Hope Counts: In L.A., a Housing Organization Wearing Many Hats Adds First-Responder Role
This post is part of our Hope Counts series. Others include Rising to the Occasion: Advice From a Disaster Recovery Veteran and Online SNAP Access, Plus a Quick Pivot, Bring Health Equity to Brooklyn.
As a fundraiser, Nikki Kealalio Sutton’s job is to tell a good story. Yet she often wondered if the tale of her Los Angeles nonprofit was perhaps a little too all over the place. Then the coronavirus emerged, toppling any notions about the organization taking on too much or running too many programs.
“Suddenly, as we're all in emergency-response mode, we realized we are the community’s first responders,” said Kealalio Sutton, fundraising director for Little Tokyo Service Center (LTSC). “All of our departments are working together. There's cross-over amongst everyone's programs and, collectively, we're able to support nearly every corner of the Little Tokyo community.”
Downtown L.A.’s Little Tokyo is a five-block enclave where LTSC has been an anchor for more than 40 years. Created to provide social and cultural services, this longtime Enterprise partner branched out to build and manage affordable housing, beginning in the late 80s and early 90s, when rising real estate values left many residents facing eviction.
To date, LTSC has helped develop over 1,000 affordable homes in properties in Little Tokyo as well as Koreatown, Chinatown, Thai Town, Historic Filipinotown and South Los Angeles. And while still rooted in preserving and elevating the neighborhood’s Japanese American culture, LTSC now serves a growing Latinx population.
Small business support is another service LTSC offers – and one that has never been more vital, particularly to some of the community’s legacy restaurants.
A Culturally Responsive Food Pantry
Food security emerged as the first order of business in mid-March when LTSC set up a food pantry to serve seniors and families of modest means. Within two weeks, property managers, resident services staff and social workers had reached 1,000 clients and residents of LTSC-managed apartment buildings.
Many of the older non-English-speaking residents don’t watch local news so they didn’t know about the pandemic. “Many had no idea what was going on and they were shocked when they found out they weren’t supposed to go outside except for essentials,” said Kealalio Sutton.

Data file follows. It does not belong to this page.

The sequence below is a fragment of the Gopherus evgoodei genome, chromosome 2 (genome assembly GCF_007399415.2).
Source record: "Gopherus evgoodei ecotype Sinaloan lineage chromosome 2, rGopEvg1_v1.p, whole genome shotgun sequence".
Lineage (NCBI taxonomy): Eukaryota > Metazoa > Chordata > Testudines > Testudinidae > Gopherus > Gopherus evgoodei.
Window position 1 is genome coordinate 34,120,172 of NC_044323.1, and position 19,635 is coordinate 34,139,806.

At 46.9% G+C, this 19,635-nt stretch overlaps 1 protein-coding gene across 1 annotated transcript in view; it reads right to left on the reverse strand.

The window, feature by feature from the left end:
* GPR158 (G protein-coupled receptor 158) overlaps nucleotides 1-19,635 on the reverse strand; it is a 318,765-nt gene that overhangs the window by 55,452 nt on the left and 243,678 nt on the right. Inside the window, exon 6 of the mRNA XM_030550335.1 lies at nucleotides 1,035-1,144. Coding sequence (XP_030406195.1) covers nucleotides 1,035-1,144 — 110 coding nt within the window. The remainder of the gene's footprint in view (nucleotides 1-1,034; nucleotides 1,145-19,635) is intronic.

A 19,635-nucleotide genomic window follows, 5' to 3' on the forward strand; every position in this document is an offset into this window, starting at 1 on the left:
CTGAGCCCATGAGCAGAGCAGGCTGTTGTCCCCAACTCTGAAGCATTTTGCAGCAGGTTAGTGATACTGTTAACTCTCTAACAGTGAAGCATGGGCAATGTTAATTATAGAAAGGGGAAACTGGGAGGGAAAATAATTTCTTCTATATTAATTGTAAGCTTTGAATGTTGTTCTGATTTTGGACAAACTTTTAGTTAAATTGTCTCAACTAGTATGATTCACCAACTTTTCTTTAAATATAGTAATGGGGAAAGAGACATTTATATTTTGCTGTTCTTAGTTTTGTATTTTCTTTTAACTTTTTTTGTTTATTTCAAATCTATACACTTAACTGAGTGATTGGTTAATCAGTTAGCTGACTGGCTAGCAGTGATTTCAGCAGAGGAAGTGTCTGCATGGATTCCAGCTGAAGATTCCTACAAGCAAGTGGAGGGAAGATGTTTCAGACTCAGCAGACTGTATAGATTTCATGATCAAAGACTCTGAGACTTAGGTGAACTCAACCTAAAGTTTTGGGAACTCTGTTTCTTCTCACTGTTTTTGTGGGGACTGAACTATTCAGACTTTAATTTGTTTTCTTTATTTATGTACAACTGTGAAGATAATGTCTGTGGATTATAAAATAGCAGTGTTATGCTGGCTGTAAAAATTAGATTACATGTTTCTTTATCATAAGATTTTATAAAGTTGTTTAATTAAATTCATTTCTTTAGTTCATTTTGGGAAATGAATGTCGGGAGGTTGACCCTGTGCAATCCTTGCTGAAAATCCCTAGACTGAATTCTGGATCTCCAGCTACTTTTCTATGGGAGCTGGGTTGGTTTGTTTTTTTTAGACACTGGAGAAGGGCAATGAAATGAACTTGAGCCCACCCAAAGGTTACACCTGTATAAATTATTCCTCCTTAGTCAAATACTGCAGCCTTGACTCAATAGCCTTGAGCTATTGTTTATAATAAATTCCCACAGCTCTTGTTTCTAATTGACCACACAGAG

While the food pantry stocks macaroni and cheese and other staples, it also offers Japanese noodles, seaweed and sesame oil as well as rice and beans and other international foods not found in mainstream pantries. To supplement these shelf-stable items, LTSC also provides weekly deliveries of eggs, produce and other fresh food.
“This is hard enough, so we want to make sure people are as comfortable as possible while they shelter in place,” said Kealalio Sutton.
Beyond seniors, food deliveries also have supported families of children who attend a pre-school that LTSC operates, along with families living in a housing site for victims of domestic violence, also managed by LTSC. “We have different clients with overlapping needs. So, we said, let’s make sure everyone is taken care of,“ said Kealalio Sutton.
LTSC’s business counselors have stepped up their support, helping Little Tokyo’s small retailers tackle complex paperwork, gain online sales capacity and embrace social media. The organization launched a new effort called Little Tokyo Eats to generate business for local restaurants while ensuring seniors with modest means have access to hot meals. Three times a week, seniors can purchase dinner from participating restaurants. LTSC helps subsidize the cost and staff from across different departments have stepped up to join volunteers in hand-delivering meals.
“Our staff has never bagged, labeled and provided fresh groceries. And we’ve never delivered take-out before,” said Kealalio Sutton. “But we found out what people needed, and we figured it out.”
Promoting Staff Wellness
As staff has stretched and adapted in ways they never imagined to support Little Tokyo, they’ve had to navigate major changes in their personal lives – social distancing, homeschooling children and caring for elders. Recognizing that everyone is working longer and harder, LTSC gave each staff person 12 additional days of sick leave once L.A. schools closed.
“We didn’t want people to feel burdened if they had to take time off to care for their children or other family members, or themselves if they got sick,” said Kealalio Sutton.
Kealalio Sutton said she and her colleagues feel extremely fortunate to be employed as so many people have faced layoffs – and to work at an organization able to support its staff and the community during the pandemic. That solvency reflects LTSC’s diverse funding stream as well as the support of committed donors who recognized the need for emergency funding assistance.
The longer the economy remains closed, the harder it will get to remain operational. But Kealalio Sutton believes LTSC has the grit and stamina to weather this storm, saying, “While we’re a big organization, we’re not a fancy organization.”